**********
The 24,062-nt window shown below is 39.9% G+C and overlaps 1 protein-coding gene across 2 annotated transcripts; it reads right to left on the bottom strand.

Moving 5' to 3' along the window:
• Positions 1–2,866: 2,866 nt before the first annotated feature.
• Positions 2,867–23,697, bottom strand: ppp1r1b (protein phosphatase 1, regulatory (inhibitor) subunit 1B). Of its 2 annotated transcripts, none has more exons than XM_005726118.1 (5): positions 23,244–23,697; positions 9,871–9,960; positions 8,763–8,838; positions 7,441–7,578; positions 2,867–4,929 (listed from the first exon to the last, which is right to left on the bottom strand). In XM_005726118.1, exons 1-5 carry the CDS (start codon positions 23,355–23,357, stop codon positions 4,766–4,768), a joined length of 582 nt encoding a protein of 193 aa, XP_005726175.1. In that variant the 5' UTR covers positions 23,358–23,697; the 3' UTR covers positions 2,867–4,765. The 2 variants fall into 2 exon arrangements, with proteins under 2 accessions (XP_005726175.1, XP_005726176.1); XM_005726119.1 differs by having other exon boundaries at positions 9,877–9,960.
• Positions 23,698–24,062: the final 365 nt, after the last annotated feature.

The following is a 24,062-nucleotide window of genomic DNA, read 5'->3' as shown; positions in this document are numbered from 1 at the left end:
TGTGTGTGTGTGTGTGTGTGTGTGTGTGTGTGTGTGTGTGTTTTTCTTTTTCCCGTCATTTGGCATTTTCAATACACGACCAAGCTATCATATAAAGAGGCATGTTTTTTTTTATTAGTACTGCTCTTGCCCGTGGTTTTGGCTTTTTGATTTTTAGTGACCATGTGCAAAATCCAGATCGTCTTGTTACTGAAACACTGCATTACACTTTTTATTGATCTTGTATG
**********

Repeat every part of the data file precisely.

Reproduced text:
The 24,062-nt window shown below is 39.9% G+C and overlaps 1 protein-coding gene across 2 annotated transcripts; it reads right to left on the bottom strand.

Moving 5' to 3' along the window:
• Positions 1–2,866: 2,866 nt before the first annotated feature.
• Positions 2,867–23,697, bottom strand: ppp1r1b (protein phosphatase 1, regulatory (inhibitor) subunit 1B). Of its 2 annotated transcripts, none has more exons than XM_005726118.1 (5): positions 23,244–23,697; positions 9,871–9,960; positions 8,763–8,838; positions 7,441–7,578; positions 2,867–4,929 (listed from the first exon to the last, which is right to left on the bottom strand). In XM_005726118.1, exons 1-5 carry the CDS (start codon positions 23,355–23,357, stop codon positions 4,766–4,768), a joined length of 582 nt encoding a protein of 193 aa, XP_005726175.1. In that variant the 5' UTR covers positions 23,358–23,697; the 3' UTR covers positions 2,867–4,765. The 2 variants fall into 2 exon arrangements, with proteins under 2 accessions (XP_005726175.1, XP_005726176.1); XM_005726119.1 differs by having other exon boundaries at positions 9,877–9,960.
• Positions 23,698–24,062: the final 365 nt, after the last annotated feature.

The following is a 24,062-nucleotide window of genomic DNA, read 5'->3' as shown; positions in this document are numbered from 1 at the left end:
TGTGTGTGTGTGTGTGTGTGTGTGTGTGTGTGTGTGTGTGTTTTTCTTTTTCCCGTCATTTGGCATTTTCAATACACGACCAAGCTATCATATAAAGAGGCATGTTTTTTTTTATTAGTACTGCTCTTGCCCGTGGTTTTGGCTTTTTGATTTTTAGTGACCATGTGCAAAATCCAGATCGTCTTGTTACTGAAACACTGCATTACACTTTTTATTGATCTTGTATG